A Liberian electric cooperative created with contributions from U.S. co-ops and technical direction from NRECA International has become self-sufficient in less than two years, serving as a model of sustainable power that could lead to more co-ops in the West African nation.
At the recent annual meeting of the Totota Electric Cooperative, more than 80% of its 330 consumer-members turned out and learned that the co-op has met all operating costs, paid employee salaries and amassed a modest cash reserve with no subsidies or technical assistance from the government. That’s a stark contrast to other power providers in Liberia, said Luis Arismendi, NRECA International’s country director for Liberia.
“They are already operating in the black and running the co-op by themselves,” he said.
It often takes three to five years for an African co-op to reach self-sustainability, Arismendi said. The Totota Electric Cooperative began providing power in the spring of 2018.
NRECA International continues to provide technical assistance, training and advice, but the co-op pays all operating costs from revenues received from electricity sales, Arismendi said. Totota EC has four full-time technicians, two lineworkers, a commercial manager and a general manager who reports to a local board of directors. They hope to ultimately provide about 400 people with electricity generated from a microgrid system that uses solar power during daylight hours and diesel power at night.
Co-op members buy service through a prepayment metering system with meters attached to power poles, preventing the theft and other commercial losses that are widespread in the rest of Liberia and throughout the region, Arismendi said.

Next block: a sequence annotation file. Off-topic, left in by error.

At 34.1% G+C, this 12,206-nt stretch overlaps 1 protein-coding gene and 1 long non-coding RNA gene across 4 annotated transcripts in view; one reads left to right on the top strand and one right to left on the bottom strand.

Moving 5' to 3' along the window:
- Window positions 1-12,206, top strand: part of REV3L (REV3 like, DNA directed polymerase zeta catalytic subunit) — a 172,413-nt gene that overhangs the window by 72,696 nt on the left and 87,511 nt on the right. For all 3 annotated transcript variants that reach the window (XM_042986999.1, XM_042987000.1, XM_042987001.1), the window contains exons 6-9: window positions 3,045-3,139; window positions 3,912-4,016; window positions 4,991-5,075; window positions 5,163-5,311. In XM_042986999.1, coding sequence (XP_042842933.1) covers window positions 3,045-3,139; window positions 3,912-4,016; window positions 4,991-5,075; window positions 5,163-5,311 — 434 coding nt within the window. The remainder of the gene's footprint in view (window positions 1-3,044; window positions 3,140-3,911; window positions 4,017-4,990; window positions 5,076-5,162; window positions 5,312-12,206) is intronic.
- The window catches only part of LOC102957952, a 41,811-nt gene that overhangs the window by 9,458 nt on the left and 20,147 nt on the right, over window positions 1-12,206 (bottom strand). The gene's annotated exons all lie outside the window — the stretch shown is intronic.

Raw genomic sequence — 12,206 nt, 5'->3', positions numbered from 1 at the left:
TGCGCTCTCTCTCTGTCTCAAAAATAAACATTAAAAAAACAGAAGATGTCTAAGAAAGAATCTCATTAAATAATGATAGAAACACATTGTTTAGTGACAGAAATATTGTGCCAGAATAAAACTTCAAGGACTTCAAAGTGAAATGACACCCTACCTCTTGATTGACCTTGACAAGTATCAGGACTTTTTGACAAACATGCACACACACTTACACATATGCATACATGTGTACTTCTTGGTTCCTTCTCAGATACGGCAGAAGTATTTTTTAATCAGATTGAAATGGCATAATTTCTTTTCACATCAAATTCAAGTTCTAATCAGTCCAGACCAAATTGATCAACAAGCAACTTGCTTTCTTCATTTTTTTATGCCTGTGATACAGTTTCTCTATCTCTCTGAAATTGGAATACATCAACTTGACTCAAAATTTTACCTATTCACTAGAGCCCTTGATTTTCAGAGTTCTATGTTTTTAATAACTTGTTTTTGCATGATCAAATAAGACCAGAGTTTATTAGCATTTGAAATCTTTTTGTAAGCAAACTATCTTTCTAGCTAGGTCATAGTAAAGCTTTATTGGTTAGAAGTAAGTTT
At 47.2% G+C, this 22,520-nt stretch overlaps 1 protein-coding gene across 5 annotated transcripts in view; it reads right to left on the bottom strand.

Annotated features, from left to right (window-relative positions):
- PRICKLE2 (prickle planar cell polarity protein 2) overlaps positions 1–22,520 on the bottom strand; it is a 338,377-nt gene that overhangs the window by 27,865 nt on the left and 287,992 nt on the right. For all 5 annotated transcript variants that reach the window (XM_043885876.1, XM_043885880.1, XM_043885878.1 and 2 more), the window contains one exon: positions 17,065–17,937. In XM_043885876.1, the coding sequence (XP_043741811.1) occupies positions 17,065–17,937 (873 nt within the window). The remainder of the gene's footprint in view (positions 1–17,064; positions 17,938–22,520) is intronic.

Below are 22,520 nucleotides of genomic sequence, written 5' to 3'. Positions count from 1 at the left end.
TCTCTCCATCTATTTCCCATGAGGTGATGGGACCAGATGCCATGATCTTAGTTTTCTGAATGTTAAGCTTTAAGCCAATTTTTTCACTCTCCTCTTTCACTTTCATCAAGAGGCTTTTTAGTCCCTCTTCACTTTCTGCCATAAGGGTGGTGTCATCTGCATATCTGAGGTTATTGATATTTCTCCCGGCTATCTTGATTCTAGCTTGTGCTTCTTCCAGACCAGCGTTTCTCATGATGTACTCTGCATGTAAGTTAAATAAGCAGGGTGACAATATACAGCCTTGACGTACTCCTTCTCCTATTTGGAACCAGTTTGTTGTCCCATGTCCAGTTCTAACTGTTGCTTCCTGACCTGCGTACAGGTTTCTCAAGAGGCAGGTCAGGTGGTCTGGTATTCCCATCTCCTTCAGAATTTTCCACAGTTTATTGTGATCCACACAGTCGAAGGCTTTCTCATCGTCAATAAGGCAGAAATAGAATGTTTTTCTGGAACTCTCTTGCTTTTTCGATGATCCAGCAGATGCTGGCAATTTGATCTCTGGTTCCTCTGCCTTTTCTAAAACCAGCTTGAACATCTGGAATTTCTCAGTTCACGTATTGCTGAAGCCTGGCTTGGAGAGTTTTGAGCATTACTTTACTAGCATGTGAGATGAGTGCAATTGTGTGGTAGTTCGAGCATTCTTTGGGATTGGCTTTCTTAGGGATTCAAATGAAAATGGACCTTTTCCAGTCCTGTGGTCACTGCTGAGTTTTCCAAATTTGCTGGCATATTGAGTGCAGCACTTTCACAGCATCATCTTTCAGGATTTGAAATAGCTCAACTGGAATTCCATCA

“This is a very good example of how a project should be done in that part of the world,” he said. “It’s a real success story.”
The co-op was initially funded with about $700,000 in donations to NRECA International. Bandera Electric Cooperative in Texas designed and tested the microgrid system that was shipped to Liberia, and two volunteers from Boone Electric Cooperative in Columbia, Missouri, were among the team that helped install it.
The town of Totota is located along the major route that connects Liberia to Ivory Coast. Having access to electricity from the microgrid has helped support economic growth in Totota, where small businesses use power to provide cold storage for fish, meat and other food that can be sold to travelers.
Two new cold storage facilities have been built since the co-op began providing power, Arismendi said. Totota is now an island of refreshment on the long trek from the capital city of Monrovia to Ivory Coast where travelers can stop, have a cold drink and watch soccer on television before they continue their long journey through town after town without electricity.
“It makes a complete transformation in this one small town,” Arismendi said. “In fact, they told us people are moving from other towns to Totota because of the electricity.”
Dan Waddle, NRECA International’s senior vice president, said the Liberian government and the World Bank are looking for sustainable models that demonstrate how to provide affordable electricity to many more towns.
“The Totota Electric Cooperative is not only vitally important for the homeowners and businesses in Totota,” Waddle said. “It demonstrates how communities throughout Liberia can direct their own futures.”
Erin Kelly is a staff writer at NRECA.